Mitch Sherman: Ameer Abdullah's powerful statement vs. Miami

Before Gordon shredded the record books and Coleman raced past 2,000 yards, Abdullah enjoyed the best start to the season of the league's runners. And his crown jewel of a game came Sept. 20 in Nebraska's 41-31 win over Miami on an emotionally charged night at Memorial Stadium. Abdullah was unyielding, rushing 35 times for 229 yards and three scores. More than the stats, the senior displayed his determination, repeatedly carrying defenders. On not one of those 35 runs did he take a rest. In the aftermath, coach Bo Pelini said Abdullah ran like a "man possessed." No one who saw his performance argued.

Austin Ward: Jalin Marshall's four second-half TDs vs. Indiana

Maybe it wasn’t a relentless onslaught like the Melvin Gordon Show, but for pure explosion and frightening production in a limited window, there might not have been a more jaw-dropping display than the one Marshall crammed into less than a quarter of action against Indiana. Ohio State was dealing with a legitimate upset threat late in the third quarter when the redshirt freshman dynamo fielded a punt and darted 54 yards for a go-ahead score that eased some of the pressure. But that was merely a prelude for a ruthless closing stretch that would include three more touchdowns all through the air that almost single-handedly fought off the Hoosiers and kept the Buckeyes in position to qualify for the College Football Playoff.

Adam Rittenberg: Barrett's five TDs vs. Michigan State

I'm all for variety but I just kept coming back to Barrett's game against Michigan State. He's on the road in a building where the Spartans almost never lose under Mark Dantonio. He's making only his third career road start (Navy was a neutral-site game). And he absolutely carves up the "No Fly Zone" secondary for 300 passing yards and three touchdowns, and he added 86 rushing yards and two more scores. I can't think of a better performance by a freshman quarterback in the Big Ten in recent years.
video

Bo Pelini is going home. What a stunner. Yet it makes perfect sense.

Nebraska’s coach of the past seven years likely could have held out for a bigger job than Youngstown State. Pelini went 67-27 in Lincoln and won nine games every season -- the first coach at a Power 5 program fired for on-field performance after such a victorious run.

He owns experience as an NFL assistant and as a successful coordinator at LSU and Oklahoma. More dominoes are set to fall this year. Surely, another brand-name program, perhaps motivated by the union last week of Gus Malzahn and Will Muschamp at Auburn, would have extended Pelini an offer before the room went quiet in the 2014-15 version of musical coaching chairs.

[+] EnlargeBo Pelini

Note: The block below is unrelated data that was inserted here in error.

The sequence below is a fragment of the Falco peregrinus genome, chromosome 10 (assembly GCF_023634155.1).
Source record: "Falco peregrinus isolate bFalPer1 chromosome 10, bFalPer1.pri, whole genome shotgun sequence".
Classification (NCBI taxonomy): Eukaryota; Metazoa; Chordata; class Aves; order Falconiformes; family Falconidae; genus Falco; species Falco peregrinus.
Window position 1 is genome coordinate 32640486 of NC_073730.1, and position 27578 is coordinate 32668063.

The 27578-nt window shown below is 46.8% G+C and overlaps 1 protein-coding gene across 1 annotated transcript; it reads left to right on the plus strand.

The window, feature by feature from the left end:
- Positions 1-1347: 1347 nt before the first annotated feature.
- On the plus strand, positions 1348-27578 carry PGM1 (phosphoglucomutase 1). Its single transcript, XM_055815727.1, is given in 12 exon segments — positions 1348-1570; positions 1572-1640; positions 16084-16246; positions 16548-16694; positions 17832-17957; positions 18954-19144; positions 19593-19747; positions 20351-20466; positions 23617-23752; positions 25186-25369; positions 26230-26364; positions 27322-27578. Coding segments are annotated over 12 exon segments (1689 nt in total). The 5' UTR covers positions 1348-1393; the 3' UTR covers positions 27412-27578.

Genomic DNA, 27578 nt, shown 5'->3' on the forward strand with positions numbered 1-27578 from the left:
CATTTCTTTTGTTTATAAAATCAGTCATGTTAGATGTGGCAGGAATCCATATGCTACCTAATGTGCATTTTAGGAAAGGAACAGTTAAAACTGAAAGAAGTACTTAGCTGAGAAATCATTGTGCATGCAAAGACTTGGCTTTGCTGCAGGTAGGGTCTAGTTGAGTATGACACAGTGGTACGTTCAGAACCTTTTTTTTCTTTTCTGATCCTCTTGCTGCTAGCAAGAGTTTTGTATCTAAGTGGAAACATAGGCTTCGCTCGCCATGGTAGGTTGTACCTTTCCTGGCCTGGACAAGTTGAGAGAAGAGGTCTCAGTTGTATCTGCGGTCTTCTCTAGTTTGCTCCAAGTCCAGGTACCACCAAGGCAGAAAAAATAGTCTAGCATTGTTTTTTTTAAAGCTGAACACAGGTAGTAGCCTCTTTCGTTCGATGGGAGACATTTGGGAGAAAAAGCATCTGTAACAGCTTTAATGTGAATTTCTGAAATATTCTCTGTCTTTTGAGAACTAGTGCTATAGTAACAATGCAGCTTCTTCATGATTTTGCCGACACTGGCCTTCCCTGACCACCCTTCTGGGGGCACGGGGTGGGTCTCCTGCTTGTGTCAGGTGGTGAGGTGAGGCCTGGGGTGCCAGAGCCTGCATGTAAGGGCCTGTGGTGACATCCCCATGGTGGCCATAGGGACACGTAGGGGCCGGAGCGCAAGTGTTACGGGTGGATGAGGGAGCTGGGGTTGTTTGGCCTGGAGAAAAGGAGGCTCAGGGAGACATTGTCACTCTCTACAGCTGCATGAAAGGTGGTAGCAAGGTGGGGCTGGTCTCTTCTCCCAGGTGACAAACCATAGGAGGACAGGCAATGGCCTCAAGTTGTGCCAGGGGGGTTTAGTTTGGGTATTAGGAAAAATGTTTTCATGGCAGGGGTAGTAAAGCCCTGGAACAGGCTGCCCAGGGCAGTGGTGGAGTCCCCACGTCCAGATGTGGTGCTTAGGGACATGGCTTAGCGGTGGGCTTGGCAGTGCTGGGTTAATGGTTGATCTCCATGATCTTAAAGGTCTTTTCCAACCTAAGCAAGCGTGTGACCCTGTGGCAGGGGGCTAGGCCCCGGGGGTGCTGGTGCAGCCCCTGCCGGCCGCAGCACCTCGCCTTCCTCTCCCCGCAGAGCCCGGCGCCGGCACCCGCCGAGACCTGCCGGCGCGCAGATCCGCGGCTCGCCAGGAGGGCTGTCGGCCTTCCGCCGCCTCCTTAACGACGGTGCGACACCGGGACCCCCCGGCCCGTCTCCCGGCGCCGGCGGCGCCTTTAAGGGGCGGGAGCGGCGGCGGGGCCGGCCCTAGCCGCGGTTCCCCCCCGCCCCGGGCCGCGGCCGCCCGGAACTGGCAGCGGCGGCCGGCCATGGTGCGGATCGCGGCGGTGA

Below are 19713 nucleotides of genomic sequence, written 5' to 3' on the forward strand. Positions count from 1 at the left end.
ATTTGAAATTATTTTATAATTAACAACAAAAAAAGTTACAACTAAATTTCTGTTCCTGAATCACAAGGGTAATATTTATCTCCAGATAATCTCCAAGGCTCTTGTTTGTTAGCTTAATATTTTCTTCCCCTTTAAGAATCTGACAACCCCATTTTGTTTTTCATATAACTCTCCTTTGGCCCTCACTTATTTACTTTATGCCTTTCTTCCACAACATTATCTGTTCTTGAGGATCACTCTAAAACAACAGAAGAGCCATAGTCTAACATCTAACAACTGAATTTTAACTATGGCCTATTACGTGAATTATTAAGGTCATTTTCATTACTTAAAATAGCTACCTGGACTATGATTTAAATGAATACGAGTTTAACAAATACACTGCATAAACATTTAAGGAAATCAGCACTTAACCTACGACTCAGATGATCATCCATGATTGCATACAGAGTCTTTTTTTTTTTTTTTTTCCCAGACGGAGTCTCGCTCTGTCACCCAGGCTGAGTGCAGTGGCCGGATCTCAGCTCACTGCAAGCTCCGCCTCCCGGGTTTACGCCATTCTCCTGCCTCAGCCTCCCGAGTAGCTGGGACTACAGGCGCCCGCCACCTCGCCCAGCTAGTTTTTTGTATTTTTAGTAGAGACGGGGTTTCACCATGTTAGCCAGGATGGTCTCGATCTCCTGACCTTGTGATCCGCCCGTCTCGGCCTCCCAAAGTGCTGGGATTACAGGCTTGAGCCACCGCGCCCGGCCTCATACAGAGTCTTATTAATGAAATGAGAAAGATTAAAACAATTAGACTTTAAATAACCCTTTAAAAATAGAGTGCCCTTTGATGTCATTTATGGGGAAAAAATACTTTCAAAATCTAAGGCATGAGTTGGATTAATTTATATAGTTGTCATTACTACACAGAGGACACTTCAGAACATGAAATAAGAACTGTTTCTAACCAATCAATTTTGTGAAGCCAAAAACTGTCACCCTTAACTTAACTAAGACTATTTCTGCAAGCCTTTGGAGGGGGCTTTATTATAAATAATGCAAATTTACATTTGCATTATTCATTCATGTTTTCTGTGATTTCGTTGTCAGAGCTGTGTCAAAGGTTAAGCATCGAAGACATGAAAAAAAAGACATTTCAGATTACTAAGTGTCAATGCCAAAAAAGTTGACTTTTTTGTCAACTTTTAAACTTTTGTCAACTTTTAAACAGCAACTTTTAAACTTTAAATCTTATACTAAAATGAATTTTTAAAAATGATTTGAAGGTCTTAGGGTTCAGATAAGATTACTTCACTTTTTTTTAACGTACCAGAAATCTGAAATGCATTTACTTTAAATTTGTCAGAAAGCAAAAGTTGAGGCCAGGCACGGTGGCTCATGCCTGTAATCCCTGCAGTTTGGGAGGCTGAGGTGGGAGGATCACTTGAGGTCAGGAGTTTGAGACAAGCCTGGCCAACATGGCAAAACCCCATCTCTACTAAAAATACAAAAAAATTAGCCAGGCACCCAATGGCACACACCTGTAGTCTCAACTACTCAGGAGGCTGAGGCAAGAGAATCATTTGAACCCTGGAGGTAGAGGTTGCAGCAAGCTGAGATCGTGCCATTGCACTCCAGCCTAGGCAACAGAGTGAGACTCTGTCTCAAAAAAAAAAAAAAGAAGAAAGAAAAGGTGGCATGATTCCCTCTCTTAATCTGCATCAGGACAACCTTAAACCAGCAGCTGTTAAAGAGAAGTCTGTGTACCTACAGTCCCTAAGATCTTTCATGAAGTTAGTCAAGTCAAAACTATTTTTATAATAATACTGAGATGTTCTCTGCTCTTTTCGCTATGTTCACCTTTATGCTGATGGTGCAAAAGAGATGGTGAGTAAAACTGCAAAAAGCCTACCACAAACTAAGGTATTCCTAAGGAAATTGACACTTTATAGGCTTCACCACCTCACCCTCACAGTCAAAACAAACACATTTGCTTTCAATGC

Bruce Thorson/USA TODAY SportsBo Pelini might have found the right fit at Youngstown State.
But Pelini was content with Youngstown State, a traditional FCS power with a 20,630-seat stadium and a legend in the president’s office.

The prospect of working near Jim Tressel likely appealed to Pelini. Tressel won four Division I-AA crowns at YSU from 1986 to 2000 before he left for Ohio State and returned this year to run his old university.

Pelini was comfortable, after all, alongside Tom Osborne at Nebraska. Osborne, who won three national titles in Lincoln, hired Pelini in 2007. They worked in a building named after the former coach. And it never appeared to bother Bo.

Not much bothered him, in fact, about coaching. He was at his best in Lincoln on the practice field and the sideline. Sure, he lost his cool once in a while, but that’s just Pelini. He never wondered how to act on Saturday.

Sunday through Friday could give him trouble. The anti-Pelini crowd argued that he operated more like a coordinator than a CEO.

Last month, two days after Wisconsin gouged Nebraska for 59 points and 581 rushing yards, Pelini failed to explain, now somewhat famously, his postgame comment that he didn’t look at the “big picture” in performing his job.

There was an easy answer waiting for him. A time existed for big-picture talk, he could have said. In the wake of a five-touchdown loss, he needed to focus on his players and how to fix their lapses. But he didn’t find the words, just like the answers to other big-picture questions avoided him in his time at the school.

Pelini grew to accept his role as the face of the corporation that is Nebraska football. But was he ever comfortable with it?

Maybe in this final year, yes, though it was too late to reverse some of the habits and stagnation that ultimately led to his ouster.

Pelini will be paid $150,000 a month by Nebraska through February 2019, minus his YSU earnings.

Yes, he could have waited for a more prestigious job. But Youngstown State offers a chance for him to get comfortable in a hurry. He grew up there. He is a product of the region’s blue-collar vibe -- a favorite son who remained charitable to the community, like many others who made it big out of the northeast Ohio coaching cradle.

Youngstown is a fighter’s town. Ray Mancini and Kelly Pavlik are rooted in its history. The city, with a population that has dwindled to 65,000, has refused to go down in the face of adversity.

That is Pelini. In Youngstown, he will face a fraction of the media attention to which he’s accustomed. Many of the distractions in place at a Big Ten school just don’t exist in Youngstown. The expectations remain high -- and Pelini never had trouble with expectations.

It was the peripheral challenges that bothered him. In Youngstown, he can focus on coaching, relationships and the fundamentals of football.

He ought to thrive at home.

Weekend recruiting wrap: Big Ten 

December, 16, 2014
Dec 16